• Percentage point difference in prevalence of condom use, between low and high family affluence groups [11, 13 and 15-year olds] (Bar chart)
Data set notes
Health Behaviour in School-aged Children

Indicators: 110
Updated: 15 July 2019
Downloads: 1162

This is an aggregated dataset underlying the WHO international report on health behavior of school-aged children, published in 2016. HBSC teams provided disaggregated data for Belgium, United Kingdom and Denmark.  Belgium data is presented as Belgium (Flanders – collected in Flemish) and Belgium (Wallonia and Brussels – collected in French).  United Kingdom data is presented as England, Scotland and Wales.  Data from Greenland is presented separately from Denmark. 
The average is the HBSC average, presented  is based on equal weighting of each region, regardless of differences in achieved sample size or country population. Countries are marked where there was a significant gender difference in prevalence.
The HBSC research network is an international alliance of researchers that collaborate on the cross-national survey of school students: Health Behaviour in School-aged Children (HBSC). The HBSC collects data every four years on 11-, 13- and 15-year-old boys' and girls' health and well-being, social environments and health behaviours. These years mark a period of increased autonomy that can influence how their health and health-related behaviours develop. As such, the HBSC study is the product of topic-focused groups that collaborate to develop the conceptual foundations of the study, identify research questions, decide the methods and measurements to be employed, and work on data analyses and the dissemination of findings.
The HBSC Network is committed to increasing transparency in its work whilst preserving their intellectual property. The data is available for external use by agreement with the HBSC International Coordinator and the Principal Investigators. Information on how to request further data can be found on www.hbsc.org.
Indicator notes
Fifteen-year-olds only were asked whether they or their partner had used a condom the last time they had had intercourse. Findings show associations between family affluence and condom use.

0 means less than +-0.5%. Low- and high-affluence groups represent the lowest 20% and highest 20% in each country.

No data are presented from the following countries and regions for boys and/or girls due to insuffi‑cient numbers of respondents: Albania (girls), Armenia (girls and boys),Austria (girls and boys), Belgium (Flanders) (girls), Croatia (girls), Denmark (boys), England (boys), Estonia (boys), Greece (girls), Hungary (girls), Ireland (girls), Israel (girls and boys),Italy (girls and boys), Lithuania (girls), Luxembourg (boys), Malta (girls and boys), Republic of Moldova (girls), Netherlands (girls), Russian Federation (girls and boys),Ukraine (girls) and Wales (boys). No data were received from Belgium (Wallonia), Greenland and Norway.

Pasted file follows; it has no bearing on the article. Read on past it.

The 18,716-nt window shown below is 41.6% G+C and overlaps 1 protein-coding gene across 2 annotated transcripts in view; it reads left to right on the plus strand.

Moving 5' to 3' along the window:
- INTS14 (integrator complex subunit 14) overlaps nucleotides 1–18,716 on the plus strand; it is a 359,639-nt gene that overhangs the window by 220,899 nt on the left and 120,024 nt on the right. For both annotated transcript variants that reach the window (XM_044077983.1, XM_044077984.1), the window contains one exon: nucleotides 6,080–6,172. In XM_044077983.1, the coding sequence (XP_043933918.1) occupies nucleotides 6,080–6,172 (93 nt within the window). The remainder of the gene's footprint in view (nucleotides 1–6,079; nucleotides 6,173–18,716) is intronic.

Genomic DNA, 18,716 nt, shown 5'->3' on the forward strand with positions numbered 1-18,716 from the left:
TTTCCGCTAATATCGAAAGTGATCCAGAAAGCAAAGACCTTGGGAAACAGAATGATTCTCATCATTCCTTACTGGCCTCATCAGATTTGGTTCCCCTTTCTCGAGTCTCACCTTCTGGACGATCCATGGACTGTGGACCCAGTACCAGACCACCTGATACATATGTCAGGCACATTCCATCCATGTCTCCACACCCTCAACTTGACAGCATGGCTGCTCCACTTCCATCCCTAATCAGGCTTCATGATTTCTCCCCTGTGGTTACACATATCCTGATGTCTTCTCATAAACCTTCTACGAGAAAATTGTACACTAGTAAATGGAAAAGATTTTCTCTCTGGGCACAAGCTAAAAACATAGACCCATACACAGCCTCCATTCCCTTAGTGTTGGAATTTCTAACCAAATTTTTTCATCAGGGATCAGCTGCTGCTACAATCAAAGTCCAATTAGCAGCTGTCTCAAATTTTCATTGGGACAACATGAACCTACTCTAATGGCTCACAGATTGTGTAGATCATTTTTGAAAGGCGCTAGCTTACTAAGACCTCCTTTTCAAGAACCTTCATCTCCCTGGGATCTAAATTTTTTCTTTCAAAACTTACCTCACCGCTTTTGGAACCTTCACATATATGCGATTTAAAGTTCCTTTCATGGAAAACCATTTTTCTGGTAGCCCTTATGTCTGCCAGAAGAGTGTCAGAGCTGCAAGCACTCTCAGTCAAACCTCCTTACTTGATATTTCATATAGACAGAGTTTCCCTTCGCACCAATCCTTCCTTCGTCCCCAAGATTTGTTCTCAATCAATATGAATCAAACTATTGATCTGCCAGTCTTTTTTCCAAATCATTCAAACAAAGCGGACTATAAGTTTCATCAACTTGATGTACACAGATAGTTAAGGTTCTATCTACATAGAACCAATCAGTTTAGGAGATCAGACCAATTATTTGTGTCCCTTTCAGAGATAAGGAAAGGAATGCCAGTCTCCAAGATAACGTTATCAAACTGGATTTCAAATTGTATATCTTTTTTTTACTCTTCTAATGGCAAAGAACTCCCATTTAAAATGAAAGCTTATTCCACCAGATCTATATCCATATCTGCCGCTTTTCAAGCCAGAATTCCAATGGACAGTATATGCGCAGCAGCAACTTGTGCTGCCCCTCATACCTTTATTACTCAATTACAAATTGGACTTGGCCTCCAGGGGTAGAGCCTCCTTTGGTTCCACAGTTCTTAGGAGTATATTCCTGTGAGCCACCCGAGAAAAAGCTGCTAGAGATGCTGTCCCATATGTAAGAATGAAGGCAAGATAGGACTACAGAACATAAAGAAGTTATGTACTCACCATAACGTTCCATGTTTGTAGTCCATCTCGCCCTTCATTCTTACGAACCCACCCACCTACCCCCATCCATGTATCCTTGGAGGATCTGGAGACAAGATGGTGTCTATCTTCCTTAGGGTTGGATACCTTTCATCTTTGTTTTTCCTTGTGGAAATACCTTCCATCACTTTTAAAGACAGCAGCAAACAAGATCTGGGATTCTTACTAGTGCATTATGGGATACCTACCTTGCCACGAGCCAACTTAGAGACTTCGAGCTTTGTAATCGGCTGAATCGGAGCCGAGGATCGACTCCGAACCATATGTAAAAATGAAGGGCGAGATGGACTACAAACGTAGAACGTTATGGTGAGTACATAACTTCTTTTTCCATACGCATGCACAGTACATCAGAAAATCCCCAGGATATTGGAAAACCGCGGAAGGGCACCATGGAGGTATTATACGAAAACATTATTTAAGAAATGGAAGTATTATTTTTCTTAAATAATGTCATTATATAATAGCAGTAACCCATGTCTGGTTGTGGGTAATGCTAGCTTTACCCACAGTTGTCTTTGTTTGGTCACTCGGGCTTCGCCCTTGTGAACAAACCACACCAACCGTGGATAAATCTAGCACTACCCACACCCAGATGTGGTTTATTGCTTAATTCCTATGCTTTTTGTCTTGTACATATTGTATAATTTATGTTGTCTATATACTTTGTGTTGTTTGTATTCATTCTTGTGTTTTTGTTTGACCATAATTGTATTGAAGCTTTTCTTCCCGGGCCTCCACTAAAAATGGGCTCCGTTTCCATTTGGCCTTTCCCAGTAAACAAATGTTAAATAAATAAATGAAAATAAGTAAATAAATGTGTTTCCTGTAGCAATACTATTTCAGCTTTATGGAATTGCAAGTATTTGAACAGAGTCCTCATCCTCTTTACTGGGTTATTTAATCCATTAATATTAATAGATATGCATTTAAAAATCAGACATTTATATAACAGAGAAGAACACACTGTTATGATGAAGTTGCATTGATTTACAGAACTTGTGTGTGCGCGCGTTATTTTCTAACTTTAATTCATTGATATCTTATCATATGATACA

Country notes
Albania
No data for girls presented due to insufficient number of respondents.
Armenia
No data for girls and boys presented due to insufficient number of respondents.
Austria
No data for girls and boys presented due to insufficient number of respondents.
Belgium (Flanders)
No data for girls presented due to insufficient number of respondents.
Belgium (Wallonia)
No data were received.
Croatia
No data for girls presented due to insufficient number of respondents.
Denmark
No data for boys presented due to insufficient number of respondents.
Estonia
No data for boys presented due to insufficient number of respondents.
Greece
No data for girls presented due to insufficient number of respondents.
Greenland
No data were received.
Hungary
No data for girls presented due to insufficient number of respondents.
Ireland
No data for girls presented due to insufficient number of respondents.
Israel
No data for girls and boys presented due to insufficient number of respondents.
Italy
No data for girls and boys presented due to insufficient number of respondents.
Lithuania
No data for girls presented due to insufficient number of respondents.
Luxembourg
No data for boys presented due to insufficient number of respondents.
Malta
No data for girls and boys presented due to insufficient number of respondents.
Netherlands
No data for girls presented due to insufficient number of respondents.
Norway
No data were received.
Republic of Moldova
No data for girls presented due to insufficient number of respondents.
Russian Federation
No data for girls and boys presented due to insufficient number of respondents.
Ukraine
No data for girls presented due to insufficient number of respondents.
United Kingdom (England)
No data for boys presented due to insufficient number of respondents.
United Kingdom (Wales)
No data for boys presented due to insufficient number of respondents.